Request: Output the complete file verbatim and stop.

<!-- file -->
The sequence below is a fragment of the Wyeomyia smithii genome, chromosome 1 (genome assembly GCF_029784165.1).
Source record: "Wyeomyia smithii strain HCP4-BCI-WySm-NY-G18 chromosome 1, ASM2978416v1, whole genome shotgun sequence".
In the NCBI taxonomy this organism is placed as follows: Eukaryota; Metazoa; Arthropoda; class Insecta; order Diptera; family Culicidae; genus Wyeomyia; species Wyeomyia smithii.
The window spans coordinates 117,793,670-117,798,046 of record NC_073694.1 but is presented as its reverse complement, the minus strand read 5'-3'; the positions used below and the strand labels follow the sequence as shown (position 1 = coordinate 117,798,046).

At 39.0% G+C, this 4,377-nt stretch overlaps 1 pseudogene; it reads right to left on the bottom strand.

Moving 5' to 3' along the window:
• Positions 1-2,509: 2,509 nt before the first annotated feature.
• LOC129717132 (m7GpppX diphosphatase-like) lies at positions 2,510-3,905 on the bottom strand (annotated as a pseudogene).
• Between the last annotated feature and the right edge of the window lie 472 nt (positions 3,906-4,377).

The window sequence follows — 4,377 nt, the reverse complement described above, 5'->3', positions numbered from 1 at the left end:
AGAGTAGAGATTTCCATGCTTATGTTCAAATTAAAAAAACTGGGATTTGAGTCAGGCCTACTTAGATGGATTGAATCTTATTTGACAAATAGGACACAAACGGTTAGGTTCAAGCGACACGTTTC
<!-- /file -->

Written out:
The sequence below is a fragment of the Wyeomyia smithii genome, chromosome 1 (genome assembly GCF_029784165.1).
Source record: "Wyeomyia smithii strain HCP4-BCI-WySm-NY-G18 chromosome 1, ASM2978416v1, whole genome shotgun sequence".
In the NCBI taxonomy this organism is placed as follows: Eukaryota; Metazoa; Arthropoda; class Insecta; order Diptera; family Culicidae; genus Wyeomyia; species Wyeomyia smithii.
The window spans coordinates 117,793,670-117,798,046 of record NC_073694.1 but is presented as its reverse complement, the minus strand read 5'-3'; the positions used below and the strand labels follow the sequence as shown (position 1 = coordinate 117,798,046).

At 39.0% G+C, this 4,377-nt stretch overlaps 1 pseudogene; it reads right to left on the bottom strand.

Moving 5' to 3' along the window:
• Positions 1-2,509: 2,509 nt before the first annotated feature.
• LOC129717132 (m7GpppX diphosphatase-like) lies at positions 2,510-3,905 on the bottom strand (annotated as a pseudogene).
• Between the last annotated feature and the right edge of the window lie 472 nt (positions 3,906-4,377).

The window sequence follows — 4,377 nt, the reverse complement described above, 5'->3', positions numbered from 1 at the left end:
AGAGTAGAGATTTCCATGCTTATGTTCAAATTAAAAAAACTGGGATTTGAGTCAGGCCTACTTAGATGGATTGAATCTTATTTGACAAATAGGACACAAACGGTTAGGTTCAAGCGACACGTTTC